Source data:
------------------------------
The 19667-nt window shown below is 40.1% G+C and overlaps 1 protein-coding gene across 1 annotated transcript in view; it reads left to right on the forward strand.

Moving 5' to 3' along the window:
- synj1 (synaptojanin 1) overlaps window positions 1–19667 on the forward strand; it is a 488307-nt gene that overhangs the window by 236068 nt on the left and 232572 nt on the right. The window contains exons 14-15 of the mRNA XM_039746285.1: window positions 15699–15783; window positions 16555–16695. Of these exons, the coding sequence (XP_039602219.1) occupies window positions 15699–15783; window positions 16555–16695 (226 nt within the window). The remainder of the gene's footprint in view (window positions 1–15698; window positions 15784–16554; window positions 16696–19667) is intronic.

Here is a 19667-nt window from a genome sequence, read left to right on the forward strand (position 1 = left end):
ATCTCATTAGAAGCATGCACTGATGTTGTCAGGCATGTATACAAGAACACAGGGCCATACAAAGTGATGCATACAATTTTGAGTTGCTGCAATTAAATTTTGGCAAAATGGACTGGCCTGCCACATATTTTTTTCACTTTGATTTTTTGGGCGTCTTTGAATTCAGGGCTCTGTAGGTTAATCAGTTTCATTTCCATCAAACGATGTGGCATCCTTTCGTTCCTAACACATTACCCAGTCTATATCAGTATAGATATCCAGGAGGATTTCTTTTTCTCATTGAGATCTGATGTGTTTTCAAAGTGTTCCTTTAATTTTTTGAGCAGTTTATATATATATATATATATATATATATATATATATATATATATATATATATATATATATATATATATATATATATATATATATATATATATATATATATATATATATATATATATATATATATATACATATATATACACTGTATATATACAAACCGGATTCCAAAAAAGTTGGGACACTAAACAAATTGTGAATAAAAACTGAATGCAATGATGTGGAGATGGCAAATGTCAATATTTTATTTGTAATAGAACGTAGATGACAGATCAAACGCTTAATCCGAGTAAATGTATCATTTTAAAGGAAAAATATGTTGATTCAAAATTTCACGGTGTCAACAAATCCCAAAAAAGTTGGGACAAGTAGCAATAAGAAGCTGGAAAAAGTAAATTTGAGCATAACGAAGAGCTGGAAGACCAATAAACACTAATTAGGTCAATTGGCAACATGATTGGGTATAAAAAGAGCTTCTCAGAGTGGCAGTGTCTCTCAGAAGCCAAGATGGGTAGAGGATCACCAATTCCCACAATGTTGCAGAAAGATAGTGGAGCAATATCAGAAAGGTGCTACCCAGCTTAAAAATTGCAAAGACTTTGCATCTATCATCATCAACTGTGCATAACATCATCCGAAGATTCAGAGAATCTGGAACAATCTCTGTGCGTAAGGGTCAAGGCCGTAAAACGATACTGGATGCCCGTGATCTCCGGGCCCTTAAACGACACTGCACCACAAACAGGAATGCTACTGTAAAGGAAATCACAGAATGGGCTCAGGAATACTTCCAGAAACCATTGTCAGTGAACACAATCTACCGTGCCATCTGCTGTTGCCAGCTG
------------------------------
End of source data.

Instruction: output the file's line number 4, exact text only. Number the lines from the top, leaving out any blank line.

Here is a 19667-nt window from a genome sequence, read left to right on the forward strand (position 1 = left end):